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Did ancient native American seafarers cross


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#31    The Puzzler

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Posted 21 February 2010 - 01:46 PM

Hey look Abe, I found a book.

THE AMERICAN DISCOVERY OF EUROPE

http://search.barnes...e/9780252031526

by this guy, could hardly knock his credentials:

Jack D. Forbes is professor of Native American studies and anthropology emeritus at the University of California, Davis. He is the author or editor of seventeen books, including Africans and Native Americans: The Language of Race and the Evolution of Red-Black Peoples.

Some from the book review:

Synopsis
An independent and indigenous revision of established history

The American Discovery of Europe investigates the voyages of America’s Native peoples to the European continent before Columbus’s 1492 arrival in the “New World.” The product of over twenty years of exhaustive research in libraries throughout Europe and the United States, Jack D. Forbes employs a vast number of primary and secondary sources to paint a clear picture of the diverse and complex societies that comprised the Americas before 1492 and reveals the surprising Native American involvements in maritime trade and exploration.

Starting with an encounter by Columbus himself with mysterious people who had apparently been carried across the Atlantic on favorable currents, Forbes proceeds to a detailed discussion of ocean currents and then to exploring the seagoing expertise of early Americans in the Caribbean, on the coasts of Greenland, and beyond. He also discusses theories of ancient migrations, the evidence for human origins in the Americas, and other early visitors coming from Europe to America, including the Norse. The book closes with a discussion of Native travelers to Europe after 1493, when they came mostly as slaves. The provocative, extensively documented, and heartfelt conclusions of The American Discovery of Europe present an open challenge to received historical wisdom. This book will be of lasting importance to Native people and redefine the way future scholarship views American history.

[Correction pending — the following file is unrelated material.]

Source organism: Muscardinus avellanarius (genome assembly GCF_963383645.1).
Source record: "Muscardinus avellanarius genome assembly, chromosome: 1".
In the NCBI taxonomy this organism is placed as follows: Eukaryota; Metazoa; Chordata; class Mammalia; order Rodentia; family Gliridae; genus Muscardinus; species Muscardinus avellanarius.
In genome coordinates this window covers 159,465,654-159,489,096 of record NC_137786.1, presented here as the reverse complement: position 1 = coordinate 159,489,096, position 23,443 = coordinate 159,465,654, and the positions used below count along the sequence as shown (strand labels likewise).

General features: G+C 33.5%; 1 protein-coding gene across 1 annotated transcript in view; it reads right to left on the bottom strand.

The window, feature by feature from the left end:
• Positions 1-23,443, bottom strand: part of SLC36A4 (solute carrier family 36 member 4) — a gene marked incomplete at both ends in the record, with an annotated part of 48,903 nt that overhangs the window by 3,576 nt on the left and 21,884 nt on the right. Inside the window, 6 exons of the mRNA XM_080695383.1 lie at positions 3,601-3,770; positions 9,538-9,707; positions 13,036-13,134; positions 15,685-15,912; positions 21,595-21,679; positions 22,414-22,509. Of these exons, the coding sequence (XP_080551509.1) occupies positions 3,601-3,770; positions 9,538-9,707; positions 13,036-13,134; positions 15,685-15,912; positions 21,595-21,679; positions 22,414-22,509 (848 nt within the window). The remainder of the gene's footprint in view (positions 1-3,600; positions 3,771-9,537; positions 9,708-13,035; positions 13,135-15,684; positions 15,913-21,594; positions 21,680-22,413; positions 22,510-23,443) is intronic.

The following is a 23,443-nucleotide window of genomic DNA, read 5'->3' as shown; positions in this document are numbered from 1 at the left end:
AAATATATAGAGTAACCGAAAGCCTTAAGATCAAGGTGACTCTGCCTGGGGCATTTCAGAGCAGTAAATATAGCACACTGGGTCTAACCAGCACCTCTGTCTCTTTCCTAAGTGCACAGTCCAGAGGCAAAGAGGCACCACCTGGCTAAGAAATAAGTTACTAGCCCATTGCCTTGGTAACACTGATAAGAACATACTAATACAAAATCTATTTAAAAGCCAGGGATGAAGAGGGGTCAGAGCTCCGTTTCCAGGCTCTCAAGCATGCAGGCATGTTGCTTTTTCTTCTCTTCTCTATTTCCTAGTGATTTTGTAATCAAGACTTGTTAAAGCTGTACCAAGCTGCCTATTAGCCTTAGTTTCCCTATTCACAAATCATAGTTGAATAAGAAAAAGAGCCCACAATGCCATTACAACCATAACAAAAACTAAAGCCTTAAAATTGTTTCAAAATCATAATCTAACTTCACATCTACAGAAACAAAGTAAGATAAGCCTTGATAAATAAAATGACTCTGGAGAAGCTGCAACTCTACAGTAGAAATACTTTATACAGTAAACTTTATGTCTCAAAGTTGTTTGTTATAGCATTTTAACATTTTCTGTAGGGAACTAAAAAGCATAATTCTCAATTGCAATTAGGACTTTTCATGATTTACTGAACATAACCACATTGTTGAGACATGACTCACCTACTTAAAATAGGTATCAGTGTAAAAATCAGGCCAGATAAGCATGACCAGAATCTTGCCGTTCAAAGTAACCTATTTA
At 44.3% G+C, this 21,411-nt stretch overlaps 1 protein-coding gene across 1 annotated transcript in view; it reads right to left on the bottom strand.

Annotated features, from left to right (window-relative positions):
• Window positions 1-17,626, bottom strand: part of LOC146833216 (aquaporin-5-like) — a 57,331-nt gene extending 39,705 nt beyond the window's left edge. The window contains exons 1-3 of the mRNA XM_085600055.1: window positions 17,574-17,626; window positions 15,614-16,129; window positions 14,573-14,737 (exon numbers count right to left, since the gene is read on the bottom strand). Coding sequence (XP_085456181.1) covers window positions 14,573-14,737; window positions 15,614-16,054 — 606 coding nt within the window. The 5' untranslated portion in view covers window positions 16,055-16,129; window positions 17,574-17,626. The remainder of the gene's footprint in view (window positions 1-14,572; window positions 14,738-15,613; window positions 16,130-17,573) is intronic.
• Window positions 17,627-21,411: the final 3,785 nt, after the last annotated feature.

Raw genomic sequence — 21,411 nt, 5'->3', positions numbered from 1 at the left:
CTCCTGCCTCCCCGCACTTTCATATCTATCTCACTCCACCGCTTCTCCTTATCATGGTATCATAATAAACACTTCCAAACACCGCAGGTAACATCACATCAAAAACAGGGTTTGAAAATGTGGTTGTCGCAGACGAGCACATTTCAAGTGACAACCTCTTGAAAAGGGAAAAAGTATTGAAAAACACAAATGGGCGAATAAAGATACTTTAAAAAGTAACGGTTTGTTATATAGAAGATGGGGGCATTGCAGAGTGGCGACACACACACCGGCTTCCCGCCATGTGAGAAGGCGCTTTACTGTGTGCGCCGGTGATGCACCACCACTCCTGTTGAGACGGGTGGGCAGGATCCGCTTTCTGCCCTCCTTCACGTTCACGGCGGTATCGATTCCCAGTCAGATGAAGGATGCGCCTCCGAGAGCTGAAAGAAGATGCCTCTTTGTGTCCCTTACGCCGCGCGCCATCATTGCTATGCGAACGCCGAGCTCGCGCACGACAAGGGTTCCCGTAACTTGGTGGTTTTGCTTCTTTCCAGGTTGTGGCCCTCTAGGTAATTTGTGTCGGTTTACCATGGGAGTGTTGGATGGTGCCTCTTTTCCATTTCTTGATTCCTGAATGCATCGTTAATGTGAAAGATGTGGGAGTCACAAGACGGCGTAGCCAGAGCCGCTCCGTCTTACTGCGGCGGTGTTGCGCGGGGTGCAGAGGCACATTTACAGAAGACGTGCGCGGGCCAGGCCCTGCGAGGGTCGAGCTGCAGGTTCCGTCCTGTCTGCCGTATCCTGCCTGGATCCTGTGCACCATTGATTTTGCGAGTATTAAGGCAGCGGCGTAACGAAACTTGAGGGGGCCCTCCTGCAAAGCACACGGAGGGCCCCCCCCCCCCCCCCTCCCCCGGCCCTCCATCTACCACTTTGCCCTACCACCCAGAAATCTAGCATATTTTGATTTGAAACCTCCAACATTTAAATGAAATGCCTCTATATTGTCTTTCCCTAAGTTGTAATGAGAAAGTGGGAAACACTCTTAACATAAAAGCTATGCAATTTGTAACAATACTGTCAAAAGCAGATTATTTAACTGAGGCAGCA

Elizabeth Salt Copyright 2007 Reed Business Information - Library Journal

How much contact did Native Americans have with Europe in both the pre-Columbian and immediate post-contact time periods? Forbes (Native American studies & anthropology, emeritus, Univ. of California, Davis; Africans and Native Americans) attempts to make the case that a great deal of interaction occurred. He describes both supposed planned voyages and accidental trips (canoes being blown east by storms) by Native Americans to Europe during the centuries before Columbus's voyage in 1492. While Forbes thoroughly documents his sources, he makes frequent wide-ranging assumptions related to pre-Columbian Native American voyages based upon small bits of possible evidence. Post-contact reports of the kidnapping, enslavement, and shipment of significant numbers of indigenous American people to Europe by the Portuguese, Spanish, English, and Dutch in the 16th and 17th centuries are generally better documented and more widely accepted by anthropologists and historians.



A possibility it seems.

In an mmm bop it's gone...

#32    Oniomancer

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Posted 21 February 2010 - 04:39 PM

View Postbelial, on 21 February 2010 - 09:50 AM, said:

Click mE
The Norse used low buildings that were usually some combination of sod, timber and fieldstone and rarely if ever exceeded a single story in height. WTF would a glorified pirate who spent most of his off time farming know about how to build elaborate dressed stone megastructures?

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#33    jaylemurph

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Posted 21 February 2010 - 04:57 PM

View PostAbramelin, on 21 February 2010 - 02:39 AM, said:

The native Americans *I* know don't have much if any facial hair (and I do know; the daughter of a couple was sitting on my lap while I was posting about all this - Aruba).


...I'm surprised that you chided someone for Euro-centric thinking and then posted this. First of all, it's not like there's one uniform, fungible cultural or genetic grouping of Native Americans. Some Native Americans can do go grow substantial facial hair.

(There was a mod around here who used exactly the same argument -- /I/ have never seen an NA with facial hair, so clearly none have it -- and I thought that was a bit short-sighted, too. He was also an intelligent, interesting poster, so I was just as surprised to see him say this!)

Uhhh, not that I'm promoting the theory they're related to the Sumerians or anything. Just to be clear.

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#34    Qoais

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Posted 21 February 2010 - 05:12 PM

From the link Belial gave:

The Viking-Maya Connection
Did The Vikings Ever Sail to Latin America?

May 9, 2007 Vickie Britton

The legend of Quetzalcoatl is known throughout Latin America, although he is called by many different names.

The Legend of Quetazlcoatl
The Quetzalcoatl legend is known throughout Mesoamerica . Some legends refer to Quetzalcoatl as a god, others a stranger from a distant land who sailed to their shores upon a “magic raft of serpents."